Bortezomib ups response, survival in multiple myeloma

Bortezomib ups response, survival in multiple myeloma
For patients with newly diagnosed multiple myeloma, induction treatment with a combination of bortezomib, doxorubicin, and dexamethasone followed by bortezomib maintenance therapy improves complete response, progression-free survival, and overall survival rates, according to a study published online July 16 in the Journal of Clinical Oncology.

(HealthDay) -- For patients with newly diagnosed multiple myeloma (MM), induction treatment with a combination of bortezomib, doxorubicin, and dexamethasone (PAD) followed by bortezomib maintenance therapy improves complete response (CR), progression-free survival (PFS), and overall survival (OS) rates, according to a study published online July 16 in the Journal of Clinical Oncology.

Pieter Sonneveld, M.D., Ph.D., of the Erasmus Medical Center in Rotterdam, Netherlands, and colleagues conducted an open-label, randomized phase III trial involving 827 patients with newly diagnosed, symptomatic MM. Participants were randomized to receive induction therapy with vincristine, , and dexamethasone (VAD) or PAD, followed by high-dose and autologous stem-cell transplantation. VAD-treated patients received thalidomide as the maintenance treatment and PAD-treated patients received maintenance .

Compared to VAD, the researchers found that PAD induction yielded statistically significant superior CR and near CR rates (31 versus 15 percent). The CR rate was also significantly improved with bortezomib (49 versus 34 percent). Compared to those treated with VAD, patients treated with PAD had superior PFS after a median of 41 months (median 35 versus 28 months; hazard ratio, 0.75; P = 0.002) and overall survival was superior in multivariate analysis (hazard ratio, 0.77; P = 0.049). The benefits of bortezomib induction and maintenance therapy were greatest in high-risk patients with creatinine levels in excess of 2 mg/dL and in those with deletion 17p13.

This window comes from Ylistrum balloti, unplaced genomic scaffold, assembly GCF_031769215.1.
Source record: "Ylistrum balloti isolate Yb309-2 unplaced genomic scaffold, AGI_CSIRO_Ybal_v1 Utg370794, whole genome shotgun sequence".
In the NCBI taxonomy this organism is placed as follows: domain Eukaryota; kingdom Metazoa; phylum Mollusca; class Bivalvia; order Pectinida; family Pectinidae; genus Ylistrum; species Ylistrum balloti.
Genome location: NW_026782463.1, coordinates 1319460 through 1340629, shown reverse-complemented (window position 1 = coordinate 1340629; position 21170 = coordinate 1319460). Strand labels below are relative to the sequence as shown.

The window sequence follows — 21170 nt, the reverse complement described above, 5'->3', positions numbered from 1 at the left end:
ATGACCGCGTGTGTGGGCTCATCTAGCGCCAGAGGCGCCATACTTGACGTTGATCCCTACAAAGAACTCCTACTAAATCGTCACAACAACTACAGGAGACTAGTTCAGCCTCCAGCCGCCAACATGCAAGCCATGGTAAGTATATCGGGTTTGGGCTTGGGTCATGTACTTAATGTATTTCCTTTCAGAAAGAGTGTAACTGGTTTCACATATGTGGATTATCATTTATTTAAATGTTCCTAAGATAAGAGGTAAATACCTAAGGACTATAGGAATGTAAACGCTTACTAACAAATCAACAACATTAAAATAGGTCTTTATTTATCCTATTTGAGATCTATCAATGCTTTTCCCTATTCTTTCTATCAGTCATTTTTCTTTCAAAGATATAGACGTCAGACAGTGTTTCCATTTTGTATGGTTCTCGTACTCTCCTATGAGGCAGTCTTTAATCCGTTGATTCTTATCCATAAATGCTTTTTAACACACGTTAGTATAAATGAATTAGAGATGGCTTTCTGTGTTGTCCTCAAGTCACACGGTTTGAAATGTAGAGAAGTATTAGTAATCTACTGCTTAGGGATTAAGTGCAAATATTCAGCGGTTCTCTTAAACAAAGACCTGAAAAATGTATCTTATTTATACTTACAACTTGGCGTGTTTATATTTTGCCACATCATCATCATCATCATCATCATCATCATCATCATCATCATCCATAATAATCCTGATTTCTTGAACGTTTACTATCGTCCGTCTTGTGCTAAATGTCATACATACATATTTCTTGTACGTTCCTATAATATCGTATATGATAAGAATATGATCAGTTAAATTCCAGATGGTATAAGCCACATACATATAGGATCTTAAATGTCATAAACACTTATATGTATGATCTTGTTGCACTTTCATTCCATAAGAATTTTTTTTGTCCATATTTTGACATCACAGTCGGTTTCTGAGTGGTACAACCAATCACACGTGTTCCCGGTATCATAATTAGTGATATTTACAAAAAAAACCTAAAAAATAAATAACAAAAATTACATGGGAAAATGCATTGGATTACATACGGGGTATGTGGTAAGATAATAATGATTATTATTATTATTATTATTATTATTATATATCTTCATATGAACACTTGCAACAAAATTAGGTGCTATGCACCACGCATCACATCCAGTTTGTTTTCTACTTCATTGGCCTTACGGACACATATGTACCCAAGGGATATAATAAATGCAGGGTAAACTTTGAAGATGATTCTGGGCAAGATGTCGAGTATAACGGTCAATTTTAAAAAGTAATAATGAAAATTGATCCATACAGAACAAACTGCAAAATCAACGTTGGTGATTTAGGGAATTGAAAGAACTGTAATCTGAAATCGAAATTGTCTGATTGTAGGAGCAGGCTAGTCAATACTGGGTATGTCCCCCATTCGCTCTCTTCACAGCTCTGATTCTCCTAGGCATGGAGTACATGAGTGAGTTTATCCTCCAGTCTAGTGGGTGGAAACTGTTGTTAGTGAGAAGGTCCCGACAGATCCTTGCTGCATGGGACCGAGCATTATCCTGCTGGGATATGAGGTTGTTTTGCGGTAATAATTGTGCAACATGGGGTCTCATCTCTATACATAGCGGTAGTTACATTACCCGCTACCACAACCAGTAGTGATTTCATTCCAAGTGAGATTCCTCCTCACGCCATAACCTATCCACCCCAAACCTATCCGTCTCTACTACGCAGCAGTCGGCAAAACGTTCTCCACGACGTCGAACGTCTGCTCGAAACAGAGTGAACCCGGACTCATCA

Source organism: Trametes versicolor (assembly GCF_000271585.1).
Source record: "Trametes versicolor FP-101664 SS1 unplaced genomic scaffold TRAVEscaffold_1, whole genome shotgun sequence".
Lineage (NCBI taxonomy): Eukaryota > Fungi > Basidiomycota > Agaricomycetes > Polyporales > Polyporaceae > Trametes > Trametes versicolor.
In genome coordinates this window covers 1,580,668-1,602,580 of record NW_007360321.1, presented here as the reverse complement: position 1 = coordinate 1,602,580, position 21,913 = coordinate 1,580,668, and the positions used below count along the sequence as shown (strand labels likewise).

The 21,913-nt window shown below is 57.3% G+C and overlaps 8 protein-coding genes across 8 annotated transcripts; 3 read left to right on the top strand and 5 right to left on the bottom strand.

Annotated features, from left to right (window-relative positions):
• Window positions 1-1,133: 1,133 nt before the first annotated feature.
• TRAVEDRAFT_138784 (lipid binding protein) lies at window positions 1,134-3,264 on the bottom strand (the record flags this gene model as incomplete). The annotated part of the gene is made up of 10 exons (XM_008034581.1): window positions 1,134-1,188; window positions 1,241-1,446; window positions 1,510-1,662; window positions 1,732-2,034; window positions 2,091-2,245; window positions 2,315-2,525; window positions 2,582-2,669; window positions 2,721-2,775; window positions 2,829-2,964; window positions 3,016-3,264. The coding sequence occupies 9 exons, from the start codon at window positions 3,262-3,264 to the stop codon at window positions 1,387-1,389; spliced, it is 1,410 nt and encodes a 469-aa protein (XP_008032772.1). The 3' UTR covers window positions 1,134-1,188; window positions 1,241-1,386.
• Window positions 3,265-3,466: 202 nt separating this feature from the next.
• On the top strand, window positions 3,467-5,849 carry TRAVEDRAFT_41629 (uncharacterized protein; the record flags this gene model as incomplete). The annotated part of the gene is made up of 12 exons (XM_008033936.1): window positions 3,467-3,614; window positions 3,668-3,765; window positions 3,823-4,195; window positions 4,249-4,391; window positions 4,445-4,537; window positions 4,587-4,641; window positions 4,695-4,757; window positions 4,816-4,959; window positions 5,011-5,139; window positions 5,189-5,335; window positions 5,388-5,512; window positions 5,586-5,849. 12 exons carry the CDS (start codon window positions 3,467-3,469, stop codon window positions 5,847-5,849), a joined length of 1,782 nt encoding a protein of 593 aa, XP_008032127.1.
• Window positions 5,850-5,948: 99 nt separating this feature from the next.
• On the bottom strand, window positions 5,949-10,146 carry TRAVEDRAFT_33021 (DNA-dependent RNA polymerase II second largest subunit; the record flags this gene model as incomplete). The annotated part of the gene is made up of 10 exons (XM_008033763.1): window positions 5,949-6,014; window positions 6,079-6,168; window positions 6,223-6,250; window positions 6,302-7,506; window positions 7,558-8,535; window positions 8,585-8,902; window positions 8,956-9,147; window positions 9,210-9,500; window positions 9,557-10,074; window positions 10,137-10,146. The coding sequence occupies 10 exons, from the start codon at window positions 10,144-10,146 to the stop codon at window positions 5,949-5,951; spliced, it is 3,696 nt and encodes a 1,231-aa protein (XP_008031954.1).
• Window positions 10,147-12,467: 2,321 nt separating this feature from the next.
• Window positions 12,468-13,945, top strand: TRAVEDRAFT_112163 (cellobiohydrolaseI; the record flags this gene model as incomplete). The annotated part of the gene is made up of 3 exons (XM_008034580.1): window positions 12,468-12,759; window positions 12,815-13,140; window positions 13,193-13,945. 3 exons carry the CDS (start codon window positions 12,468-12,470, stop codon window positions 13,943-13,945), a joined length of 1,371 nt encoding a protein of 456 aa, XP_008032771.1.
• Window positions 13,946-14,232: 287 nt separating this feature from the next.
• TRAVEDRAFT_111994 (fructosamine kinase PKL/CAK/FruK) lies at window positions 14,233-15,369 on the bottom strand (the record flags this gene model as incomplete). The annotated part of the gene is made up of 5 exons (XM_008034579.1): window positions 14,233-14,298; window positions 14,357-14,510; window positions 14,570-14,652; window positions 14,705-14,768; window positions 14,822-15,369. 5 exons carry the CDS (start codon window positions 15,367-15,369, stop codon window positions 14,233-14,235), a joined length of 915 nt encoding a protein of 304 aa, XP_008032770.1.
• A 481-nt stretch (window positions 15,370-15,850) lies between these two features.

"This randomized multicenter trial in patients with MM who were eligible for high-dose therapy demonstrates that bortezomib during induction and maintenance treatment results in a better response, quality of response, PFS, and OS," the authors write.

The study was funded in part by Janssen-Cilag-Ortho Biotech. Several authors and the German Multicenter Myeloma Group disclosed financial ties to the pharmaceutical industry.

More information: Abstract
Full Text
Editorial

add to favorites email to friend print save as pdf

Related Stories

Recommended for you

Pepper and halt: Spicy chemical may inhibit gut tumors

11 hours ago

Researchers at the University of California, San Diego School of Medicine report that dietary capsaicin – the active ingredient in chili peppers – produces chronic activation of a receptor on cells lining ...

Expressive writing may help breast cancer survivors

13 hours ago

Writing down fears, emotions and the benefits of a cancer diagnosis may improve health outcomes for Asian-American breast cancer survivors, according to a study conducted by a researcher at the University of Houston (UH).

Taking the guesswork out of cancer therapy

18 hours ago

Researchers and doctors at the Institute of Bioengineering and Nanotechnology (IBN), Singapore General Hospital (SGH) and National Cancer Centre Singapore (NCCS) have co-developed the first molecular test ...

Brain tumour cells found circulating in blood

19 hours ago

(Medical Xpress)—German scientists have discovered rogue brain tumour cells in patient blood samples, challenging the idea that this type of cancer doesn't generally spread beyond the brain.

International charge on new radiation treatment for cancer

20 hours ago

(Medical Xpress)—Imagine a targeted radiation therapy for cancer that could pinpoint and blast away tumors more effectively than traditional methods, with fewer side effects and less damage to surrounding tissues and organs.

User comments